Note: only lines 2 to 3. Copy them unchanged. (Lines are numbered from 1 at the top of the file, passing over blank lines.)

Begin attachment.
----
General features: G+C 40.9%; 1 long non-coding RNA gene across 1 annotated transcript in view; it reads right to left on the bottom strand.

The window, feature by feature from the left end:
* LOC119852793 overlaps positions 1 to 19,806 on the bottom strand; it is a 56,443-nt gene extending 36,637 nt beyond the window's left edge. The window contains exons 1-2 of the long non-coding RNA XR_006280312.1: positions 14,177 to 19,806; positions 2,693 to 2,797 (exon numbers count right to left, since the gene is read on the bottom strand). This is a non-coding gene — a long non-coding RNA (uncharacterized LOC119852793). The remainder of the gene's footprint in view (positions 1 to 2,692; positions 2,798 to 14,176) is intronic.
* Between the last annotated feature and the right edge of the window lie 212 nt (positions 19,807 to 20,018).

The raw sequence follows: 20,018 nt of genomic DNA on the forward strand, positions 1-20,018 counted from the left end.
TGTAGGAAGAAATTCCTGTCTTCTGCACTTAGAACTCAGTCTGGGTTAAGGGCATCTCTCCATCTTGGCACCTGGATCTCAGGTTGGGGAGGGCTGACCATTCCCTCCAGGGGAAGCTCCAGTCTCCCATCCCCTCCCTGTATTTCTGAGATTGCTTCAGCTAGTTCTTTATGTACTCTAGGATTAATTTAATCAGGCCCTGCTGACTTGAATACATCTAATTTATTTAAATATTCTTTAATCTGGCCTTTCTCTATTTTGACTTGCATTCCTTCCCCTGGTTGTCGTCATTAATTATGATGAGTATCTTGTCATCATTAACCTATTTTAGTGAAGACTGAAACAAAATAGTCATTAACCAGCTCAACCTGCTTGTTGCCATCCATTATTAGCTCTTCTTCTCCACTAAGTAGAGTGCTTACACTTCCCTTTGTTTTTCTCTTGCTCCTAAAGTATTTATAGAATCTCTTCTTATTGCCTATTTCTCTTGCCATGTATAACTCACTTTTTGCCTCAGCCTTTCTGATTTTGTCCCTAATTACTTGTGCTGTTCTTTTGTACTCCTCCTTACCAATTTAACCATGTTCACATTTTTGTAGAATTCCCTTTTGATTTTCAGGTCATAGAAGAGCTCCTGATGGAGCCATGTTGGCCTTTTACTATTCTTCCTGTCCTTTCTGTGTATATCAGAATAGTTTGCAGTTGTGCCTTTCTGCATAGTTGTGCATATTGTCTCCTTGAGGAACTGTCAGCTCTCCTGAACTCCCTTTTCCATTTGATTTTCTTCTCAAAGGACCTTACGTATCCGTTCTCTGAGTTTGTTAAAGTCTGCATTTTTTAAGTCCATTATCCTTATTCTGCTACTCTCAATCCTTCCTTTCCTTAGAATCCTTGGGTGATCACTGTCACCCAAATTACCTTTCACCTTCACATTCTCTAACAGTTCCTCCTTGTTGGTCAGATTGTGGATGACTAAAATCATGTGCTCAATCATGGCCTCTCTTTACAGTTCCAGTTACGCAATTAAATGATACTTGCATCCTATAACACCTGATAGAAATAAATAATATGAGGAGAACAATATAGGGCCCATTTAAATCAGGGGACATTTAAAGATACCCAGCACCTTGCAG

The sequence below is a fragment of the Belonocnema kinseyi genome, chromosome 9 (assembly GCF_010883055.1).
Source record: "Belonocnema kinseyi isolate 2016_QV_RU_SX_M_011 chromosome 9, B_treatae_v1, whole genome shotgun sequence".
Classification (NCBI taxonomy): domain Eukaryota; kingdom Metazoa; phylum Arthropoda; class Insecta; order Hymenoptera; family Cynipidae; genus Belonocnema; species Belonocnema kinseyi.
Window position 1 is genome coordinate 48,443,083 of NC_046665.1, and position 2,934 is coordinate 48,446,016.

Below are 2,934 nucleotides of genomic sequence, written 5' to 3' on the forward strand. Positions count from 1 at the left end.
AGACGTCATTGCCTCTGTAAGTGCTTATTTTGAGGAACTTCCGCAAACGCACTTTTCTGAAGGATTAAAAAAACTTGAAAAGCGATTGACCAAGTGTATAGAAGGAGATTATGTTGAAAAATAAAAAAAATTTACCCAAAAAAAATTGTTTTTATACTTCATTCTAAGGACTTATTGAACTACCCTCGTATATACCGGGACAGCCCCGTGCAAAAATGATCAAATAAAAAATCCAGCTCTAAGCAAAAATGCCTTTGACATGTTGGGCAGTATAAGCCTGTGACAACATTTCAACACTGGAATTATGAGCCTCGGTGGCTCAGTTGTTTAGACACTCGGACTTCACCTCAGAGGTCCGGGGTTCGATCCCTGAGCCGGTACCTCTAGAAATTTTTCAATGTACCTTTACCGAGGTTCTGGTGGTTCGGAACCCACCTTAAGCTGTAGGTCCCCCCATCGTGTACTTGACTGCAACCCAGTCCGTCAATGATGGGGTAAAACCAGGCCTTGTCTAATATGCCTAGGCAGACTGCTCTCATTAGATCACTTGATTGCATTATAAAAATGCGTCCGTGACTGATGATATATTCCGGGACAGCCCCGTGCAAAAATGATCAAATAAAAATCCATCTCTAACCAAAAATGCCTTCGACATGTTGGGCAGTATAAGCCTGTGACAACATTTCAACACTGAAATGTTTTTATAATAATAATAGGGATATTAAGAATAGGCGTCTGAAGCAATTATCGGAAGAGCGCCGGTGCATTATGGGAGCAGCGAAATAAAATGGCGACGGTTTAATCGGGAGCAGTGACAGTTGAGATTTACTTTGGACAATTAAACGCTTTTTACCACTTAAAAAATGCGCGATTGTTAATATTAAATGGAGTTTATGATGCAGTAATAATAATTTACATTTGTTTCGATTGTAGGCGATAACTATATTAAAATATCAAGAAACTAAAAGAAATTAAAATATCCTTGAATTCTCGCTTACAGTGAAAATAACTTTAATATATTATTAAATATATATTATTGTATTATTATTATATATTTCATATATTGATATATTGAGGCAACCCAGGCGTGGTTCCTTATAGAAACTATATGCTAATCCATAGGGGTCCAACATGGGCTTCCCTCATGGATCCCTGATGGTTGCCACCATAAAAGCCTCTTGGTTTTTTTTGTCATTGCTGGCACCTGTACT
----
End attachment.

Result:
The window, feature by feature from the left end:
* LOC119852793 overlaps positions 1 to 19,806 on the bottom strand; it is a 56,443-nt gene extending 36,637 nt beyond the window's left edge. The window contains exons 1-2 of the long non-coding RNA XR_006280312.1: positions 14,177 to 19,806; positions 2,693 to 2,797 (exon numbers count right to left, since the gene is read on the bottom strand). This is a non-coding gene — a long non-coding RNA (uncharacterized LOC119852793). The remainder of the gene's footprint in view (positions 1 to 2,692; positions 2,798 to 14,176) is intronic.